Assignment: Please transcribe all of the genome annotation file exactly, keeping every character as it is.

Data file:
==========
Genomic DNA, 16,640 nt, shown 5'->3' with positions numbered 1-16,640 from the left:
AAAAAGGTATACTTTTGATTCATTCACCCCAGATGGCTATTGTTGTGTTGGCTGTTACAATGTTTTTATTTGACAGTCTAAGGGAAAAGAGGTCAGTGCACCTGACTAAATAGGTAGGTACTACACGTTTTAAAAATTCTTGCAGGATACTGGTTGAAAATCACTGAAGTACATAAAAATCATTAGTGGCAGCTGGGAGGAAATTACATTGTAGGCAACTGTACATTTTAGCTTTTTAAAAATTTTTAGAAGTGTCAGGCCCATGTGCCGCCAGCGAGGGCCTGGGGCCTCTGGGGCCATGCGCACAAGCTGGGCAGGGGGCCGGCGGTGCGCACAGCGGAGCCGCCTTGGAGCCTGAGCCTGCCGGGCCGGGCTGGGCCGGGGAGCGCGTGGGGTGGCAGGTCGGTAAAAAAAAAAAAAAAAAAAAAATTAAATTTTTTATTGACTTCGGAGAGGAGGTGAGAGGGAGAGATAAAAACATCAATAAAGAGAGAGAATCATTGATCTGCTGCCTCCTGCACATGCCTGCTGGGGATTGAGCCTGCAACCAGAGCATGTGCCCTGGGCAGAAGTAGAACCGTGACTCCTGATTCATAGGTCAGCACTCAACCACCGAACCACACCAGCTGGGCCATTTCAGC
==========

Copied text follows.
Genomic DNA, 16,640 nt, shown 5'->3' with positions numbered 1-16,640 from the left:
AAAAAGGTATACTTTTGATTCATTCACCCCAGATGGCTATTGTTGTGTTGGCTGTTACAATGTTTTTATTTGACAGTCTAAGGGAAAAGAGGTCAGTGCACCTGACTAAATAGGTAGGTACTACACGTTTTAAAAATTCTTGCAGGATACTGGTTGAAAATCACTGAAGTACATAAAAATCATTAGTGGCAGCTGGGAGGAAATTACATTGTAGGCAACTGTACATTTTAGCTTTTTAAAAATTTTTAGAAGTGTCAGGCCCATGTGCCGCCAGCGAGGGCCTGGGGCCTCTGGGGCCATGCGCACAAGCTGGGCAGGGGGCCGGCGGTGCGCACAGCGGAGCCGCCTTGGAGCCTGAGCCTGCCGGGCCGGGCTGGGCCGGGGAGCGCGTGGGGTGGCAGGTCGGTAAAAAAAAAAAAAAAAAAAAAATTAAATTTTTTATTGACTTCGGAGAGGAGGTGAGAGGGAGAGATAAAAACATCAATAAAGAGAGAGAATCATTGATCTGCTGCCTCCTGCACATGCCTGCTGGGGATTGAGCCTGCAACCAGAGCATGTGCCCTGGGCAGAAGTAGAACCGTGACTCCTGATTCATAGGTCAGCACTCAACCACCGAACCACACCAGCTGGGCCATTTCAGC